What does love look like?
Australian student Tommy Connolly, 23, worked extra shifts in order to adopt his 17 year old homeless cousin. She was pregnant, and he wanted to help her and her child have a better life.
Tommy Connolly, an aspiring athlete at the University of the Sunshine Coast, said he hadn’t seen his 17-year-old cousin for more than a decade when he moved to resume his studies and decided to get in touch.
He found out that his cousin had been sleeping rough on the Gold Coast, was 32 weeks pregnant, had no shoes or phone and was almost illiterate.
With the baby’s father in jail and her parents not on the scene, Mr Connolly said he took his cousin in “to make sure she’d keep the baby, stay off the streets and have a better life”. […]
Mr Connolly admitted he had taken on “the father role as you’d imagine,” but added: “[My cousin] does 90 per cent of the work – and if it’s one or two years of my life I have to put on hold to make sure two lives are going to be saved it’s nothing at all.”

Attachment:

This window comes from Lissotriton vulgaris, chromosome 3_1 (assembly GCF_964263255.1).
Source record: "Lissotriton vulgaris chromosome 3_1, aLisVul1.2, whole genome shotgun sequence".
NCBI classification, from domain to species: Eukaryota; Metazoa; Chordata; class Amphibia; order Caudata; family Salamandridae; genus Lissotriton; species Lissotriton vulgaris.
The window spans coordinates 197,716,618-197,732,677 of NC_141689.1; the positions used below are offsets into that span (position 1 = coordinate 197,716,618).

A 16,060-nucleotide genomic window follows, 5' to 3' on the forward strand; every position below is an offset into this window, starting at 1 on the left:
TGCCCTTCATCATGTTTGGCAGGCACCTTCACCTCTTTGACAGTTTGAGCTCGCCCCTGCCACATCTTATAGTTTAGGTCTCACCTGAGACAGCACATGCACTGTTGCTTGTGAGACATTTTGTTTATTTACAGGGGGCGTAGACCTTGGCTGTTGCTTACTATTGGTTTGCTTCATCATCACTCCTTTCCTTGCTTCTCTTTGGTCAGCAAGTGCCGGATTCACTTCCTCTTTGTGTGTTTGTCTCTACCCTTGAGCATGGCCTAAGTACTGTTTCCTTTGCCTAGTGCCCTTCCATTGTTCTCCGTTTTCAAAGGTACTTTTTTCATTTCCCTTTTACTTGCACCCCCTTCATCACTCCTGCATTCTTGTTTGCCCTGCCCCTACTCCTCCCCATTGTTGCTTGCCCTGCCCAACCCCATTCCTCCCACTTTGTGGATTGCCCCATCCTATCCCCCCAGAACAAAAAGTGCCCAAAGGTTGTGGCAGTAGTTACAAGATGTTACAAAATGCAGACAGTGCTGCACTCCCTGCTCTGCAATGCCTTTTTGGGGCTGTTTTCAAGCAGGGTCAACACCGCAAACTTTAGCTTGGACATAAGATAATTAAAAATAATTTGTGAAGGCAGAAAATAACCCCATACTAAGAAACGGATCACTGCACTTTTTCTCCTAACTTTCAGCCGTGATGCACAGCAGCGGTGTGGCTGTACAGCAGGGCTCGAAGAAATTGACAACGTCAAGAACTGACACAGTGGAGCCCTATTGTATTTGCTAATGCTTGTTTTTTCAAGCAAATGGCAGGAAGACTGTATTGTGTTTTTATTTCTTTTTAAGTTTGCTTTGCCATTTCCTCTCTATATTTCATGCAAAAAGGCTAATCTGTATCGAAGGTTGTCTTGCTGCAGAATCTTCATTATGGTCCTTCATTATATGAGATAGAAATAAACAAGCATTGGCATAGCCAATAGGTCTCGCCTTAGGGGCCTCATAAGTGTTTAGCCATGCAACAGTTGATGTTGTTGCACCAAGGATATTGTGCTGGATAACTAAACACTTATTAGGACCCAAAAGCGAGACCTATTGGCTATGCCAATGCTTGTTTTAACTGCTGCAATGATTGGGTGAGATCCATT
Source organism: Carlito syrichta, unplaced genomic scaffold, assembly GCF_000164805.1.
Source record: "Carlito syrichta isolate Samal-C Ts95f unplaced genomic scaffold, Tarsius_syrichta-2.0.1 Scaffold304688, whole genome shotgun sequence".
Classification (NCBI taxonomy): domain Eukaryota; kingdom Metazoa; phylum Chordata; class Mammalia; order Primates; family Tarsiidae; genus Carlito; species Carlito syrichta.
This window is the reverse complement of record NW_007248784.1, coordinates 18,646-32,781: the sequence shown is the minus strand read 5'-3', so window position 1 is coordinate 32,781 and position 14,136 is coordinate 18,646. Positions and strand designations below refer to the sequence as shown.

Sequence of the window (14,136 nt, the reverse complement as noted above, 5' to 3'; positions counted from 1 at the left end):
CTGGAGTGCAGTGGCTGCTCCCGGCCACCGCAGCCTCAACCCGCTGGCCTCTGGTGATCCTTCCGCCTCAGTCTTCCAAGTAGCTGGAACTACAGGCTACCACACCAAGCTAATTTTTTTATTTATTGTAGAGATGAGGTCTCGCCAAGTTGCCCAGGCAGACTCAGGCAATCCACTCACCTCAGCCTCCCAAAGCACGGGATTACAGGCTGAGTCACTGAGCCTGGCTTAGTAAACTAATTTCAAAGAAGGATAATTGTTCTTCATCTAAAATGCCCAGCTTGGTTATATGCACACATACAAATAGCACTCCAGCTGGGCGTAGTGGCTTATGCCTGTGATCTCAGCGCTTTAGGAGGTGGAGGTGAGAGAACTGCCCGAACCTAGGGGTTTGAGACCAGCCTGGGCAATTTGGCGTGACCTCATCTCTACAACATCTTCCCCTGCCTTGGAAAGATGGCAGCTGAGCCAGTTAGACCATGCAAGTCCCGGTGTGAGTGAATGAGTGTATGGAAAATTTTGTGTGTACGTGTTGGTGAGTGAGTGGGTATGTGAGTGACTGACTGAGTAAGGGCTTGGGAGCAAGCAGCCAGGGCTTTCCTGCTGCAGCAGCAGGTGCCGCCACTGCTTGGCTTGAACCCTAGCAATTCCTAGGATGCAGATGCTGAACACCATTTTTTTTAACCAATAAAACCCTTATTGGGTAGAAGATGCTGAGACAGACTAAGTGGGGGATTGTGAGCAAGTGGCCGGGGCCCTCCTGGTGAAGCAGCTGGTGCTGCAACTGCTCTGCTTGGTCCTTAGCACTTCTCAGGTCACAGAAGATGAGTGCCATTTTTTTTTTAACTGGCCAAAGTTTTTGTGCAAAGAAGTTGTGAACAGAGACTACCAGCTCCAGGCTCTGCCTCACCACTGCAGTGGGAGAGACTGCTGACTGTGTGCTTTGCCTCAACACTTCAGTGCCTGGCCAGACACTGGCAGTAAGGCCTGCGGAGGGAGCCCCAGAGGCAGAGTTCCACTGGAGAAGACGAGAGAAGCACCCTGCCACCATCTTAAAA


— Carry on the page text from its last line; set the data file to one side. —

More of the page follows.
Was it a sacrifice? Yes. Will his immediate life be harder and more challenging? Yes. In fifty years, is he likely to look back on this period of his life and regret giving of himself to help a girl and her baby make it in this hard world? I doubt it.
Love and support for women facing unexpected pregnancies can take all kinds of forms. Connolly proved that self-sacrifice and love, even from someone without extraordinary means, can and will change lives. It might even save them.